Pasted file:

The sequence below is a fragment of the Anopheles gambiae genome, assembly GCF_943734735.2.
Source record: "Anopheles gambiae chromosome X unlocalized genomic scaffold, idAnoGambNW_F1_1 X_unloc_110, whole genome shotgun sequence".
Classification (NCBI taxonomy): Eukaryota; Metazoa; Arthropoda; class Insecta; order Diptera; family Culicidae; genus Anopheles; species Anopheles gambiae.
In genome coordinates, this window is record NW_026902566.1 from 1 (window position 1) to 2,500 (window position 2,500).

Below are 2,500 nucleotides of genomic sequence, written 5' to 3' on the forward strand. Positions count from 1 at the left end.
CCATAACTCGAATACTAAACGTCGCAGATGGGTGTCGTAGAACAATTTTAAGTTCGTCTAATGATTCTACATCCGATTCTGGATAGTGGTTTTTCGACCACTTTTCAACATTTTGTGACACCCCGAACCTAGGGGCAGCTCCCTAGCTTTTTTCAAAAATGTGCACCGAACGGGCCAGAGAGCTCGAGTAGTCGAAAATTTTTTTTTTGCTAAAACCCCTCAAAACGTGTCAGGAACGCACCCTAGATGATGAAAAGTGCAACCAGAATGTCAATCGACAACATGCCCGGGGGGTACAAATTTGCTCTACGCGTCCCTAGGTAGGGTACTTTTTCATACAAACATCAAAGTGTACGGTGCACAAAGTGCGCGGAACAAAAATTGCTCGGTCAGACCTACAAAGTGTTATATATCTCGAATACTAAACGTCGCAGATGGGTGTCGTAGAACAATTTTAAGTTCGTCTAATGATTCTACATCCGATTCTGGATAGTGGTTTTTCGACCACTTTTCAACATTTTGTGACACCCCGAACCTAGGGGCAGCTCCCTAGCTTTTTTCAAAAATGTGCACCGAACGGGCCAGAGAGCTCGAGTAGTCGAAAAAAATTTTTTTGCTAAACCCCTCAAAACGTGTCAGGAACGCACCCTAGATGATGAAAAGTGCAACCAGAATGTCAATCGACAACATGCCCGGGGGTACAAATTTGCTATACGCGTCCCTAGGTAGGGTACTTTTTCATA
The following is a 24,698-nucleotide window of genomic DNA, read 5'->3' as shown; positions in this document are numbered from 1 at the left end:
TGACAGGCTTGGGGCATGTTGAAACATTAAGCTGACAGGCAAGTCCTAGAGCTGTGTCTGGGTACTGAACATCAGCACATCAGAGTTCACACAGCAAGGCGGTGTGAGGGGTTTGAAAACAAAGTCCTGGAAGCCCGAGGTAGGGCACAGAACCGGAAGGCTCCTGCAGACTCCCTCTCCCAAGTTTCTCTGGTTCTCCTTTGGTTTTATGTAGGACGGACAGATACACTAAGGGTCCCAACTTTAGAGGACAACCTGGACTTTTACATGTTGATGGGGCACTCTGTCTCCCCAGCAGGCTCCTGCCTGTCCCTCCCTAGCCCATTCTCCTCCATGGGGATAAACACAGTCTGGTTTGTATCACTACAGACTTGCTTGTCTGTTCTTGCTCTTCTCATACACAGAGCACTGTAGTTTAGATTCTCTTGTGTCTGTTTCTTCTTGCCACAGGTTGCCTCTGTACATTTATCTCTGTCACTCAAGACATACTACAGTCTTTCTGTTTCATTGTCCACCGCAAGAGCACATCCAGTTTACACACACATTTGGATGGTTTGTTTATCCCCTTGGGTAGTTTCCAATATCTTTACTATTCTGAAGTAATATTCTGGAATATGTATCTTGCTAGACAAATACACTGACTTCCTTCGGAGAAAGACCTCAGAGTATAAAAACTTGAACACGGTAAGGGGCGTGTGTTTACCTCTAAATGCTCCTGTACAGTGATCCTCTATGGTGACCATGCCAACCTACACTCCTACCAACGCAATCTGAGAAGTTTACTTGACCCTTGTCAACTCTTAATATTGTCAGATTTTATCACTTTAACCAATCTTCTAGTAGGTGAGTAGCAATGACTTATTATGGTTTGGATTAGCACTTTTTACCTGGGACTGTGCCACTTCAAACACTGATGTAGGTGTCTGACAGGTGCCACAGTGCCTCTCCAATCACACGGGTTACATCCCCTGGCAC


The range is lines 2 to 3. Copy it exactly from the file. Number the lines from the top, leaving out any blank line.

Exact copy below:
Source record: "Anopheles gambiae chromosome X unlocalized genomic scaffold, idAnoGambNW_F1_1 X_unloc_110, whole genome shotgun sequence".
Classification (NCBI taxonomy): Eukaryota; Metazoa; Arthropoda; class Insecta; order Diptera; family Culicidae; genus Anopheles; species Anopheles gambiae.